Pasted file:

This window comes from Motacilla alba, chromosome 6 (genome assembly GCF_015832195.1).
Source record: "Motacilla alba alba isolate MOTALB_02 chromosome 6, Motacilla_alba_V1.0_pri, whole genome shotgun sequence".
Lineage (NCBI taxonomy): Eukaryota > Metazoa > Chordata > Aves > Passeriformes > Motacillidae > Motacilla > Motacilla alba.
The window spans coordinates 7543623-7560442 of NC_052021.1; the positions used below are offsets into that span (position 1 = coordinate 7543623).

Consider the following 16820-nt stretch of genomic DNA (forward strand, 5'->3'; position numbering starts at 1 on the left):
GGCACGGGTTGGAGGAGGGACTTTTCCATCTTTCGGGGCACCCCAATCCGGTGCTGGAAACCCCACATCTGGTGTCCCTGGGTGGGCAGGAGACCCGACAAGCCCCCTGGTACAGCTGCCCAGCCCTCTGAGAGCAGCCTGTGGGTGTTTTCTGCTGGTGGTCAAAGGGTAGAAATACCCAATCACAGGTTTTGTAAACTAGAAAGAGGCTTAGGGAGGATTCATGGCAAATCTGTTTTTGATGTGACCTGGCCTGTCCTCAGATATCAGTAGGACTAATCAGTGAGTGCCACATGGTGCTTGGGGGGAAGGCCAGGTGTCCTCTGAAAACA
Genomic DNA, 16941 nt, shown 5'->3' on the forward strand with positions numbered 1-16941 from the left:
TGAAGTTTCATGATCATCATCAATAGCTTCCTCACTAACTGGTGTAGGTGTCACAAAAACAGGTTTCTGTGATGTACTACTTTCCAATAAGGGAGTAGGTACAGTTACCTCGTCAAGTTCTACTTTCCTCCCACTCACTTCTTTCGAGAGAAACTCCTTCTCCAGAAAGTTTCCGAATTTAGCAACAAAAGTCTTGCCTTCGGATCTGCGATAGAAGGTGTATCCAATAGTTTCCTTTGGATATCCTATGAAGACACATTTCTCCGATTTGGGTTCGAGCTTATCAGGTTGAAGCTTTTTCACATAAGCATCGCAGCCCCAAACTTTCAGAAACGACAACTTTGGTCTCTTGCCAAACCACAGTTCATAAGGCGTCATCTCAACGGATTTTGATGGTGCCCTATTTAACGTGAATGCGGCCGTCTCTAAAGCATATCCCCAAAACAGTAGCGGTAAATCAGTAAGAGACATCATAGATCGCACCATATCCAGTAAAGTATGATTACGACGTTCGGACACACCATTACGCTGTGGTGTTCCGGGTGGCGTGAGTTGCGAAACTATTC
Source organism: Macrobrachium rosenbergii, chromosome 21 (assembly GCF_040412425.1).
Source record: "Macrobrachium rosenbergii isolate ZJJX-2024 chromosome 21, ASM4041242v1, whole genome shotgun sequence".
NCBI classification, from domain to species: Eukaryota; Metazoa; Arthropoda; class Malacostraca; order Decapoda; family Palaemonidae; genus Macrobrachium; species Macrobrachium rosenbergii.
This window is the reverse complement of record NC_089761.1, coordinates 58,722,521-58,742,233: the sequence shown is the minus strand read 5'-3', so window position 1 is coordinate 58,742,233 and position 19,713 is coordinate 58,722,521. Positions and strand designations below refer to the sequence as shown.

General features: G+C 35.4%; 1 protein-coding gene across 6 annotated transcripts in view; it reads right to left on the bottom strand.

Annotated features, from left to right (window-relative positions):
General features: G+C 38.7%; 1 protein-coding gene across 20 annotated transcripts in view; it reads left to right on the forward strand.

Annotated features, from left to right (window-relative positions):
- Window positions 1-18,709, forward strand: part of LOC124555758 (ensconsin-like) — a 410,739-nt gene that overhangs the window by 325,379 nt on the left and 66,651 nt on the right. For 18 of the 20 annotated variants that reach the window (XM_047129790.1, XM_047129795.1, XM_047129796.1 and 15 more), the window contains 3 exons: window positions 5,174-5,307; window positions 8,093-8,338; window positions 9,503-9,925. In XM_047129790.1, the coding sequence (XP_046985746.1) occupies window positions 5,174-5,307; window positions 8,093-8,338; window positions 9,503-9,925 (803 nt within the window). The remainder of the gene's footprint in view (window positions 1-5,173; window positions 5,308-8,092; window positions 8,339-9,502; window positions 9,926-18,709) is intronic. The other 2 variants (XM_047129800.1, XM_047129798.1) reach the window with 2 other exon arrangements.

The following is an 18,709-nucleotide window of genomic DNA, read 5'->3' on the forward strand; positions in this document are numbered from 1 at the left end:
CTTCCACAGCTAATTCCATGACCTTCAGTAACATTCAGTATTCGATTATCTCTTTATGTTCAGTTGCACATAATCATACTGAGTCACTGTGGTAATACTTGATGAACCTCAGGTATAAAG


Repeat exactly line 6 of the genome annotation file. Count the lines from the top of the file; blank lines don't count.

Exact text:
GGCACGGGTTGGAGGAGGGACTTTTCCATCTTTCGGGGCACCCCAATCCGGTGCTGGAAACCCCACATCTGGTGTCCCTGGGTGGGCAGGAGACCCGACAAGCCCCCTGGTACAGCTGCCCAGCCCTCTGAGAGCAGCCTGTGGGTGTTTTCTGCTGGTGGTCAAAGGGTAGAAATACCCAATCACAGGTTTTGTAAACTAGAAAGAGGCTTAGGGAGGATTCATGGCAAATCTGTTTTTGATGTGACCTGGCCTGTCCTCAGATATCAGTAGGACTAATCAGTGAGTGCCACATGGTGCTTGGGGGGAAGGCCAGGTGTCCTCTGAAAACA